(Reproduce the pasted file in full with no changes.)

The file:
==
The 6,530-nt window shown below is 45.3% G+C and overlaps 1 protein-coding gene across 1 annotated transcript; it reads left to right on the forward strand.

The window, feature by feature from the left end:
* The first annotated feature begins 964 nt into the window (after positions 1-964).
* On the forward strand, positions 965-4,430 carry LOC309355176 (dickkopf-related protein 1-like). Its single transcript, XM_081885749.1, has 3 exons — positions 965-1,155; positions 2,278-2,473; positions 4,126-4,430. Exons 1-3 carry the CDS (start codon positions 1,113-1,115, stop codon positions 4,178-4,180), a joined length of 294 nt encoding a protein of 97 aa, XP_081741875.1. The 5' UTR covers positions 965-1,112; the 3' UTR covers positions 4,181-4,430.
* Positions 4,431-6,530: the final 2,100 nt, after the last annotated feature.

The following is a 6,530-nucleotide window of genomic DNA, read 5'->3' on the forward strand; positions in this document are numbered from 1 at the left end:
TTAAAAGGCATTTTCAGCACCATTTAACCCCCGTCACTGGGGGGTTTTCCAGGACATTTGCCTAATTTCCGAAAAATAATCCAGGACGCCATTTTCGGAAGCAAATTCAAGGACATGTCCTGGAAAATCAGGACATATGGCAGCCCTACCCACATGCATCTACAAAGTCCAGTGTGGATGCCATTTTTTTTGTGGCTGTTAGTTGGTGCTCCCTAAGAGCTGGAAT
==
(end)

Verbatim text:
The 6,530-nt window shown below is 45.3% G+C and overlaps 1 protein-coding gene across 1 annotated transcript; it reads left to right on the forward strand.

The window, feature by feature from the left end:
* The first annotated feature begins 964 nt into the window (after positions 1-964).
* On the forward strand, positions 965-4,430 carry LOC309355176 (dickkopf-related protein 1-like). Its single transcript, XM_081885749.1, has 3 exons — positions 965-1,155; positions 2,278-2,473; positions 4,126-4,430. Exons 1-3 carry the CDS (start codon positions 1,113-1,115, stop codon positions 4,178-4,180), a joined length of 294 nt encoding a protein of 97 aa, XP_081741875.1. The 5' UTR covers positions 965-1,112; the 3' UTR covers positions 4,181-4,430.
* Positions 4,431-6,530: the final 2,100 nt, after the last annotated feature.

The following is a 6,530-nucleotide window of genomic DNA, read 5'->3' on the forward strand; positions in this document are numbered from 1 at the left end:
TTAAAAGGCATTTTCAGCACCATTTAACCCCCGTCACTGGGGGGTTTTCCAGGACATTTGCCTAATTTCCGAAAAATAATCCAGGACGCCATTTTCGGAAGCAAATTCAAGGACATGTCCTGGAAAATCAGGACATATGGCAGCCCTACCCACATGCATCTACAAAGTCCAGTGTGGATGCCATTTTTTTTGTGGCTGTTAGTTGGTGCTCCCTAAGAGCTGGAAT